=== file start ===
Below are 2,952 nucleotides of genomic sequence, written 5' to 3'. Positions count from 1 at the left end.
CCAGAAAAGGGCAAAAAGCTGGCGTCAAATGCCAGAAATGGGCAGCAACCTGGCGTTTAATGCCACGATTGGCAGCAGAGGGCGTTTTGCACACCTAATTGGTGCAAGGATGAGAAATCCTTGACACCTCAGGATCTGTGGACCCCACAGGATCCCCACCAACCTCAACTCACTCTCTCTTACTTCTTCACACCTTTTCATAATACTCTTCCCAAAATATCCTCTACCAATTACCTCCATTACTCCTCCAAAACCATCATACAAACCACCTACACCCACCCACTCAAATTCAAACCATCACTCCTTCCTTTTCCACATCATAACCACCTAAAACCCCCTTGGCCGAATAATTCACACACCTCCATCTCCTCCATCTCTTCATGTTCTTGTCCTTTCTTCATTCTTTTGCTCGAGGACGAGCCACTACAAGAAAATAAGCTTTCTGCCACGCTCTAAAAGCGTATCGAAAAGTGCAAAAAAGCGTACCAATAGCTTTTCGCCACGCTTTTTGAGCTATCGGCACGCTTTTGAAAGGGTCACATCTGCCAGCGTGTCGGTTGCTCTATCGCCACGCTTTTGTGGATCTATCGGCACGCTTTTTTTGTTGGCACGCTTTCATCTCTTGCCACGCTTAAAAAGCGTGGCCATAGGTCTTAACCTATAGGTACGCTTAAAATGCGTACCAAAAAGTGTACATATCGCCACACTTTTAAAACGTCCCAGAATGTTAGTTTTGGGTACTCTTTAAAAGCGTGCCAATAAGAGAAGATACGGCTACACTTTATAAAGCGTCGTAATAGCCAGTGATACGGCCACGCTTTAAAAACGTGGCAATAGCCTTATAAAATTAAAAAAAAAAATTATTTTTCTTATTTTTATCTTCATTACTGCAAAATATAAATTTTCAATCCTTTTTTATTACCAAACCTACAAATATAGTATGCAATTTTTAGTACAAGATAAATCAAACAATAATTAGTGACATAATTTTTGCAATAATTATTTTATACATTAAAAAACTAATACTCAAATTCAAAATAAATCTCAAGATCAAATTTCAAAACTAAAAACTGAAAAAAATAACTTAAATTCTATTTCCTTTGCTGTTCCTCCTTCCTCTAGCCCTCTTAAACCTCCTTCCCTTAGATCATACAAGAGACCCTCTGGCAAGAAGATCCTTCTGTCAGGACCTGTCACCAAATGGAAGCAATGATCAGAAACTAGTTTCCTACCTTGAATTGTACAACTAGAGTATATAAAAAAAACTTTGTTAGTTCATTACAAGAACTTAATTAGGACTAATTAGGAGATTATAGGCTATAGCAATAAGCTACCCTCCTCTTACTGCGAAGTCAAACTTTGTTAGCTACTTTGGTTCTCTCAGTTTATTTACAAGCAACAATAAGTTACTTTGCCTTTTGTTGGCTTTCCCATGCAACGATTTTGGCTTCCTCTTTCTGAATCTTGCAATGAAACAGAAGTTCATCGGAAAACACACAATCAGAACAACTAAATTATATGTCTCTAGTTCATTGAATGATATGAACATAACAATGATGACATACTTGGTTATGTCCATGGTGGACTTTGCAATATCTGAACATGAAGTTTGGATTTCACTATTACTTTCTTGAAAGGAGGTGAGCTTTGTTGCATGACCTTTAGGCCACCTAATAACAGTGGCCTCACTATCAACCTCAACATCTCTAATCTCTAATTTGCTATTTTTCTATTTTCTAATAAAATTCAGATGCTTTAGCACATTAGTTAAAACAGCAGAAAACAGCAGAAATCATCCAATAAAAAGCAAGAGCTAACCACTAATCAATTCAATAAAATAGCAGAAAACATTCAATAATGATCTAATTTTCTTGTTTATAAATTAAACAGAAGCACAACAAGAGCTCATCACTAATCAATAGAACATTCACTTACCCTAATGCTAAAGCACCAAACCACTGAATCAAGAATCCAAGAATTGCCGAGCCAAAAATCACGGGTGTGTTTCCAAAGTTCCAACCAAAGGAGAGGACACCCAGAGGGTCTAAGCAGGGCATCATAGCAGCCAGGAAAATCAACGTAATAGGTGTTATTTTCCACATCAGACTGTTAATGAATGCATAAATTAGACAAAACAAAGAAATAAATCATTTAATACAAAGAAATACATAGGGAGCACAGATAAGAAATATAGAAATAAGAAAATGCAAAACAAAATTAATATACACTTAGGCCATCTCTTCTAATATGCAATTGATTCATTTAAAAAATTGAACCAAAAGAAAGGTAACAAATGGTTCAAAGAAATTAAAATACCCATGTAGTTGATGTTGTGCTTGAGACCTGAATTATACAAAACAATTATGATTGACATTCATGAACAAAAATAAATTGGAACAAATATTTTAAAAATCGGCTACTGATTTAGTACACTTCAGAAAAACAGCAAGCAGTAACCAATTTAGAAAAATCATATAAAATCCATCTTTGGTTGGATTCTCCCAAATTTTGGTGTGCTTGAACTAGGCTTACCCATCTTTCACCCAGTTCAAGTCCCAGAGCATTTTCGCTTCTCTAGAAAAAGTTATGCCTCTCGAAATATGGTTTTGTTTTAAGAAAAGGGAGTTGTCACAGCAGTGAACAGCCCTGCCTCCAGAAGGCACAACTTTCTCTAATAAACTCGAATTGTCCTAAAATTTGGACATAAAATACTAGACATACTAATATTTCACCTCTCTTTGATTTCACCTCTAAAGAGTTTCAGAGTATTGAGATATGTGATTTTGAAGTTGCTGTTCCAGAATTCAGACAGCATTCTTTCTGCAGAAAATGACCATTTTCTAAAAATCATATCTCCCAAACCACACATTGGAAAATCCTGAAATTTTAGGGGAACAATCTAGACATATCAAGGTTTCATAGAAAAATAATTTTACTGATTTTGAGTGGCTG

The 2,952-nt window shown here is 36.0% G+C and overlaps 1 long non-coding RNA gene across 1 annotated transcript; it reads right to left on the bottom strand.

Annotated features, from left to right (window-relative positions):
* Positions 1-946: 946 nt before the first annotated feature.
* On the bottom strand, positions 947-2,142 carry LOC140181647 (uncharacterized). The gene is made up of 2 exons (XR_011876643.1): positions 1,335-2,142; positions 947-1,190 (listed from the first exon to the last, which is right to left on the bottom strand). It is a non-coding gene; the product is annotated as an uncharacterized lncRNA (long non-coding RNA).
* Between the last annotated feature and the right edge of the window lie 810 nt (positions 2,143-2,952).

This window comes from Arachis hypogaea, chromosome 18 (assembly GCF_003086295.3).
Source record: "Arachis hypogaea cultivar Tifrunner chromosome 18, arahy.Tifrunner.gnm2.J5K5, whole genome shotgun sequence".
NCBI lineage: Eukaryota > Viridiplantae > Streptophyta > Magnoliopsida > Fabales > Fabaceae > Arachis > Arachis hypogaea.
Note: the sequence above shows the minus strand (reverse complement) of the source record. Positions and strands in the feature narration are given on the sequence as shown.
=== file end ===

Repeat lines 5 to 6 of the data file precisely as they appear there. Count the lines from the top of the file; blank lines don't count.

* Positions 1-946: 946 nt before the first annotated feature.
* On the bottom strand, positions 947-2,142 carry LOC140181647 (uncharacterized). The gene is made up of 2 exons (XR_011876643.1): positions 1,335-2,142; positions 947-1,190 (listed from the first exon to the last, which is right to left on the bottom strand). It is a non-coding gene; the product is annotated as an uncharacterized lncRNA (long non-coding RNA).